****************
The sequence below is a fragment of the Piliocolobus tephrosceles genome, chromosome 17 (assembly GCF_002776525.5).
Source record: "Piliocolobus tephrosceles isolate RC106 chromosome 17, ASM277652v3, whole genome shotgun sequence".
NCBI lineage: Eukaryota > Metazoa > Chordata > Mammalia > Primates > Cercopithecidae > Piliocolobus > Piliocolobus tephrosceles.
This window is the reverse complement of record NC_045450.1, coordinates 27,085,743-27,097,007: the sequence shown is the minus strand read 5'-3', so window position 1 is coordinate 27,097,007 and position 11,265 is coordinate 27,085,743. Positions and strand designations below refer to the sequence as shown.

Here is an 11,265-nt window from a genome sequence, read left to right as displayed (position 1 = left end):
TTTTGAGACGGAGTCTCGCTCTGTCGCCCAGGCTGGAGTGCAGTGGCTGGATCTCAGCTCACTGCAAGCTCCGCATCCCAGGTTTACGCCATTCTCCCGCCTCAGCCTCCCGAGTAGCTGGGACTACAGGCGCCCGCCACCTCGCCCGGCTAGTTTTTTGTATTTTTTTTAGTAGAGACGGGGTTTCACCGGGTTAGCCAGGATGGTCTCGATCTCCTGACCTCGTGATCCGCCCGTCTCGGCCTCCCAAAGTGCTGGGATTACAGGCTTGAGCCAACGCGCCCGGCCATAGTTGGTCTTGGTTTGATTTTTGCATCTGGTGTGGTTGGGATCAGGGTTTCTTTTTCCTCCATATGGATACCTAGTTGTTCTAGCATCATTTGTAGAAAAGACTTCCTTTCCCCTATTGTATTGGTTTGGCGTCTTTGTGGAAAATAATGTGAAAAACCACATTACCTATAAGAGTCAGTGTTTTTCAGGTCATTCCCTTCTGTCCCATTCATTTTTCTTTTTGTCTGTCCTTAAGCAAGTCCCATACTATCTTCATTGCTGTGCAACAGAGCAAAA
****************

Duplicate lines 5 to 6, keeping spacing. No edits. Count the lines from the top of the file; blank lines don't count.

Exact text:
Here is an 11,265-nt window from a genome sequence, read left to right as displayed (position 1 = left end):
TTTTGAGACGGAGTCTCGCTCTGTCGCCCAGGCTGGAGTGCAGTGGCTGGATCTCAGCTCACTGCAAGCTCCGCATCCCAGGTTTACGCCATTCTCCCGCCTCAGCCTCCCGAGTAGCTGGGACTACAGGCGCCCGCCACCTCGCCCGGCTAGTTTTTTGTATTTTTTTTAGTAGAGACGGGGTTTCACCGGGTTAGCCAGGATGGTCTCGATCTCCTGACCTCGTGATCCGCCCGTCTCGGCCTCCCAAAGTGCTGGGATTACAGGCTTGAGCCAACGCGCCCGGCCATAGTTGGTCTTGGTTTGATTTTTGCATCTGGTGTGGTTGGGATCAGGGTTTCTTTTTCCTCCATATGGATACCTAGTTGTTCTAGCATCATTTGTAGAAAAGACTTCCTTTCCCCTATTGTATTGGTTTGGCGTCTTTGTGGAAAATAATGTGAAAAACCACATTACCTATAAGAGTCAGTGTTTTTCAGGTCATTCCCTTCTGTCCCATTCATTTTTCTTTTTGTCTGTCCTTAAGCAAGTCCCATACTATCTTCATTGCTGTGCAACAGAGCAAAA